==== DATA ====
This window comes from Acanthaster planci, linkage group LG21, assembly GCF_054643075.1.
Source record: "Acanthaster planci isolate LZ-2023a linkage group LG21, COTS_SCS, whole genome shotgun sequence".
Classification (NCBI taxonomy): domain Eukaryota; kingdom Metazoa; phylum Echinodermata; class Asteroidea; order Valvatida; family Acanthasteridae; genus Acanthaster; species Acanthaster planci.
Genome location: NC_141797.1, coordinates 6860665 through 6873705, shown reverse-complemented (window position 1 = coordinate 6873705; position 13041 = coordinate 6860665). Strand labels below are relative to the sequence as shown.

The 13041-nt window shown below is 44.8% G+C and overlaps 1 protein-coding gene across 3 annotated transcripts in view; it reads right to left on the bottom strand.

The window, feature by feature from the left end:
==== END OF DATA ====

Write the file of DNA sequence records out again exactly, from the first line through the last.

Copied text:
This window comes from Acanthaster planci, linkage group LG21, assembly GCF_054643075.1.
Source record: "Acanthaster planci isolate LZ-2023a linkage group LG21, COTS_SCS, whole genome shotgun sequence".
Classification (NCBI taxonomy): domain Eukaryota; kingdom Metazoa; phylum Echinodermata; class Asteroidea; order Valvatida; family Acanthasteridae; genus Acanthaster; species Acanthaster planci.
Genome location: NC_141797.1, coordinates 6860665 through 6873705, shown reverse-complemented (window position 1 = coordinate 6873705; position 13041 = coordinate 6860665). Strand labels below are relative to the sequence as shown.

The 13041-nt window shown below is 44.8% G+C and overlaps 1 protein-coding gene across 3 annotated transcripts in view; it reads right to left on the bottom strand.

The window, feature by feature from the left end: